|Publication number||US6896409 B2|
|Application number||US 10/267,379|
|Publication date||May 24, 2005|
|Filing date||Oct 9, 2002|
|Priority date||Jun 7, 2002|
|Also published as||EP1369352A2, EP1369352A3, US20030228076|
|Publication number||10267379, 267379, US 6896409 B2, US 6896409B2, US-B2-6896409, US6896409 B2, US6896409B2|
|Inventors||Eric Paul Plourde, Steven Ausnit|
|Original Assignee||Illinois Tool Works Inc.|
|Export Citation||BiBTeX, EndNote, RefMan|
|Patent Citations (28), Referenced by (21), Classifications (9), Legal Events (4)|
|External Links: USPTO, USPTO Assignment, Espacenet|
This application is a continuation-in-part application claiming priority from U.S. patent application Ser. No. 10/164,526, which was filed on Jun. 7, 2002.
This invention generally relates to slider-operated zippers for use in reclosable packaging, such as bags or pouches. In particular, the invention relates to zippers having slider end stops.
Reclosable bags are finding ever-growing acceptance as primary packaging, particularly as packaging for foodstuffs such as cereal, fresh vegetables, snacks and the like. Such bags provide the consumer with the ability to readily store in a closed, if not sealed, package any unused portion of the packaged product even after the package is initially opened. To gain acceptance as a primary package for foodstuffs, it is virtually mandatory that the package exhibit some form of tamper evidence to protect the consumer and maintain the wholesomeness of the contained product. In addition, in many cases it is necessary that food product be hermetically packaged.
Reclosable fastener assemblies are useful for sealing thermoplastic pouches or bags. Such fastener assemblies typically include a plastic zipper and a plastic slider. Typically, the plastic zippers include a pair of interlockable profiled members that form a closure. As the slider moves across the profiles, the profiles are opened or closed. The profiles in plastic zippers can take on various configurations, e.g. interlocking rib and groove elements having so-called male and female profiles, interlocking alternating hook-shaped closure members, etc. Reclosable bags having slider-operated zippers are generally more desirable to consumers than bags having zippers without sliders because the slider eliminates the need for the consumer to align the interlockable zipper profiles before causing those profiles to engage.
In one type of slider-operated zipper assembly, the slider straddles the zipper and has a separating finger at one end that is inserted between the profiles to force them apart as the slider is moved along the zipper in an opening direction. The other end of the slider is sufficiently narrow to force the profiles into engagement and close the zipper when the slider is moved along the zipper in a closing direction. Other types of slider-operated zipper assemblies avoid the use of a separating finger. For example, U.S. Pat. No. 6,047,450 discloses a zipper comprising a pair of mutually interlockable profiled closure members, portions of which form a fulcrum about which the profiled closure members may be pivoted out of engagement when lower edges of the bases are forced towards each other.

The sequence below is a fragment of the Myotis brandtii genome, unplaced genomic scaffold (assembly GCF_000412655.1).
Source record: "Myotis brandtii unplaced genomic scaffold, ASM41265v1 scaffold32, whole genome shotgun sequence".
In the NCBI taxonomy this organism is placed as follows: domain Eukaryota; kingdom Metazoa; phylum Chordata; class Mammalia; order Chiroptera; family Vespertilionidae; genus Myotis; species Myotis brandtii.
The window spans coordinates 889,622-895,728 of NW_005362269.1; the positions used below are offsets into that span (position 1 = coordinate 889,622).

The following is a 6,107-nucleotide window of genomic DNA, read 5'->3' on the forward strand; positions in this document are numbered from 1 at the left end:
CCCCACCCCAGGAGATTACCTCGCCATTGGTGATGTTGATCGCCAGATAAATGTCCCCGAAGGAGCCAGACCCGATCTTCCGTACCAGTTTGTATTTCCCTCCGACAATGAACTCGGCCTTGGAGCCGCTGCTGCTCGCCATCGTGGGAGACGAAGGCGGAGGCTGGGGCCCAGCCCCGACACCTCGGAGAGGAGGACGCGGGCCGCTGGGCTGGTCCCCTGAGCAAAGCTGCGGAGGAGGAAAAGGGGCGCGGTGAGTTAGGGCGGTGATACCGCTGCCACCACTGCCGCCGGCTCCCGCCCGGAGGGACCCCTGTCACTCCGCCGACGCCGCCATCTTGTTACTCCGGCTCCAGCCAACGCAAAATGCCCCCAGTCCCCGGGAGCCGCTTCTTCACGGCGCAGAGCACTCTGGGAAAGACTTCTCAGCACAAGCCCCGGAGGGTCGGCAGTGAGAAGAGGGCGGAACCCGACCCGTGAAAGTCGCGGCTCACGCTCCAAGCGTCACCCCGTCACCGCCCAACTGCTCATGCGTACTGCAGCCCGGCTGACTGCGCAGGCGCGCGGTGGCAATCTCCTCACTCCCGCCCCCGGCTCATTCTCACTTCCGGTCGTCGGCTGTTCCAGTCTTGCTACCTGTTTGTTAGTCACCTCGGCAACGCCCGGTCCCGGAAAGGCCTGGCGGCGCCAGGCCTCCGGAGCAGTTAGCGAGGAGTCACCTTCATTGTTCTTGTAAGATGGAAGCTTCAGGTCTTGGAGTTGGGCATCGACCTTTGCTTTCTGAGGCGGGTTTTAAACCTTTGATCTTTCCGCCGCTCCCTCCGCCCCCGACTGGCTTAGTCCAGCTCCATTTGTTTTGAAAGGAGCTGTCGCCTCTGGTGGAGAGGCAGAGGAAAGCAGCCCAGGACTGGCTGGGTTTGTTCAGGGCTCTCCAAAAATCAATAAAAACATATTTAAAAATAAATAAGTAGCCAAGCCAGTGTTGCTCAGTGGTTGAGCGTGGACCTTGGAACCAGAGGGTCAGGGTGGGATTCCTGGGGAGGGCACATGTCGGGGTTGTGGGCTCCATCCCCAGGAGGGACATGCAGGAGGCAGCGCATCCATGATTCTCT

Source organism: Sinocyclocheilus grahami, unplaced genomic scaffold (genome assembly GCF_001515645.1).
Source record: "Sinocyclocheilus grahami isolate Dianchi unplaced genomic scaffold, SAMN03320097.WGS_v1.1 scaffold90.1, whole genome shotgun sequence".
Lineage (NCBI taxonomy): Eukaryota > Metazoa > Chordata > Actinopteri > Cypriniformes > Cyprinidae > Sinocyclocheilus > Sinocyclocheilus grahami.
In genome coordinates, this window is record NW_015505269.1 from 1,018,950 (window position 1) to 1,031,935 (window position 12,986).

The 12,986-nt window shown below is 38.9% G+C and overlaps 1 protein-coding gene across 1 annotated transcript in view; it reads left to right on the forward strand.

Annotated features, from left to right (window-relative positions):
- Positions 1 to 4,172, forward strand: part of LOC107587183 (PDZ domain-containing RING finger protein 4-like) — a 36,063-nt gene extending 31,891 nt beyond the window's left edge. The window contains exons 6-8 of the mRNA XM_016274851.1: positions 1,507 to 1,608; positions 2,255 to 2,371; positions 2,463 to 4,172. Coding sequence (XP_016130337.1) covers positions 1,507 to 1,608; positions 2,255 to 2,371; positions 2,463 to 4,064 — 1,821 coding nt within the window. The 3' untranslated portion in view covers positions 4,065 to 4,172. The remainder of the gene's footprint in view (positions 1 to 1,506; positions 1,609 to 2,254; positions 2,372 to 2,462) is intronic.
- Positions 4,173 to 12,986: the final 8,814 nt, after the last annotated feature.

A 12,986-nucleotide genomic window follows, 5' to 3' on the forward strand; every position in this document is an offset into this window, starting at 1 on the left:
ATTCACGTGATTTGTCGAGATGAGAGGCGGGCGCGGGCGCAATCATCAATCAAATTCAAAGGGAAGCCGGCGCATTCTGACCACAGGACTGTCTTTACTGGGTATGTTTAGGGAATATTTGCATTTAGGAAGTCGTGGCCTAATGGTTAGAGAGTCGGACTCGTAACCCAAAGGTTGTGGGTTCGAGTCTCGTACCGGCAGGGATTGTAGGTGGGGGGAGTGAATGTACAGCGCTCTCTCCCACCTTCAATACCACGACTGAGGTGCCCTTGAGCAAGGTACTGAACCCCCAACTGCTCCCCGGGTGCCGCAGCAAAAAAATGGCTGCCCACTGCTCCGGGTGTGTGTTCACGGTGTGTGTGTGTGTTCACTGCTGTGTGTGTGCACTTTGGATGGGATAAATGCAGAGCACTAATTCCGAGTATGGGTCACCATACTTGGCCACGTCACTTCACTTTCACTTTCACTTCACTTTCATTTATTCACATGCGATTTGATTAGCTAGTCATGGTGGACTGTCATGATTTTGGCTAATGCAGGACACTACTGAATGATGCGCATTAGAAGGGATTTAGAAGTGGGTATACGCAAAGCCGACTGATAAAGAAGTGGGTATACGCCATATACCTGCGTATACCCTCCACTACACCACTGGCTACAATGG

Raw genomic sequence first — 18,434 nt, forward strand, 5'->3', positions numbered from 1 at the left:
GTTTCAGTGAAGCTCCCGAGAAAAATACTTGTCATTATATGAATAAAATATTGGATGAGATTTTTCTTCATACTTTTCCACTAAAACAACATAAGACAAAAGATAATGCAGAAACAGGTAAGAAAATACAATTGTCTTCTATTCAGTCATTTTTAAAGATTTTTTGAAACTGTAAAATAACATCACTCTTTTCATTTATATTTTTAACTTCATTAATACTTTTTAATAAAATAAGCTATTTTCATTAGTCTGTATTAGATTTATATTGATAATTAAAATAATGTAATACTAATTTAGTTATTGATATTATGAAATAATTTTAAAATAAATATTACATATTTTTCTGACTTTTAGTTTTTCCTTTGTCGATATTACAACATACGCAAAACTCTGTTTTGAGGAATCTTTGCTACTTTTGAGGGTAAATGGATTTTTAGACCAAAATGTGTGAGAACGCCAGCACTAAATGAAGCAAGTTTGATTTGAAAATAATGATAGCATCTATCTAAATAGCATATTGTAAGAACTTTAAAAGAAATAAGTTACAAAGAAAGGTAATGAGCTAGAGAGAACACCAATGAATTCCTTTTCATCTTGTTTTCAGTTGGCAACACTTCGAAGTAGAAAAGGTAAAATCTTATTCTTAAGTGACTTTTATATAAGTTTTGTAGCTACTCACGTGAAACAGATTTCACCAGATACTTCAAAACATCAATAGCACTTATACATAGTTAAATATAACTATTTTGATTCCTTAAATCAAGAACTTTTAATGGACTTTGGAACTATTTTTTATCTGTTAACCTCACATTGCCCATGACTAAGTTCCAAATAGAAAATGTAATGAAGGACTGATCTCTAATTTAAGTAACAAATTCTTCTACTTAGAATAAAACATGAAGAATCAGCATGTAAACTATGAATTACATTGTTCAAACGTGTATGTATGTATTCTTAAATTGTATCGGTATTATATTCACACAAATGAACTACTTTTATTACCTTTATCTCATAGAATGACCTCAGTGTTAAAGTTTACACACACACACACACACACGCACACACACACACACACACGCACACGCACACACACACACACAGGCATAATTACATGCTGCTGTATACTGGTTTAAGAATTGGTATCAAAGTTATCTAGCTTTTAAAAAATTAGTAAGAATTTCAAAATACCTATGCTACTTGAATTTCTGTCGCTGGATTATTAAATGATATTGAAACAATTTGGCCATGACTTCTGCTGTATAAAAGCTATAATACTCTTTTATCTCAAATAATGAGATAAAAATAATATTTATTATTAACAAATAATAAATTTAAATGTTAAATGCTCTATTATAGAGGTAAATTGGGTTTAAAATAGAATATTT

One of the important features of zipper assemblies operated by sliders without separating fingers is the end stop, which prevents the clipped-on slider from falling off when the slider reaches the end of the fastener. A slider end stop is provided on each end of the zipper. End stops have taken on various configurations, such as, for example, riveted end clamps such as those described in U.S. Pat. Nos. 5,067,208 and 5,161,286; transverse end stops made from molten material of the fastener strips, as described in U.S. Pat. No. 5,088,971; tubular end stops, as described in U.S. Pat. No. 5,405,478; a window structure combined with sealed zipper ends, as described in U.S. Pat. No. 5,442,837; plastic end clips fused to the zipper, as described in U.S. Pat. No. 5,448,807; posts with enlarged heads that pass through the ends of the zipper profiles, as described in U.S. Pat. No. 5,924,173; and plastic ribbon, monofilament or clip-shaped segments that conform to the outer shape of and are fused to the zipper profile, as described in U.S. Pat. No. 5,833,791.
A slider end stop must be designed to withstand the forces applied by a consumer during normal use. More specifically, as the consumer pulls the slider to either end of the zipper, the end stop should not bend, fold, collapse or otherwise lose its ability to stop the slider when the slider is pressed against the end stop by the consumer. Preferably a slider end stop has relatively high slider pull-off resistance.
There is a need for improvements in the manufacture and construction of slider end stops for slider-operated zippers. In particular, there is a need for an improved, yet economical method of making a slider end stop having high slider pull-off resistance.
The invention is directed in part to a slider-operated zipper wherein a projection on the slider engages and travels along a longitudinal channel in the zipper as the slider travels along the zipper. The channel has obstructions or other means at both ends for limiting the range of slider travel. In particular, the limits are designed to stop the slider from sliding off the end of the zipper. The invention is further directed to reclosable bags or other packages having slider-operated zippers of this type. The invention is also directed to various methods of manufacturing zipper strips, slider-zipper assemblies and reclosable packages.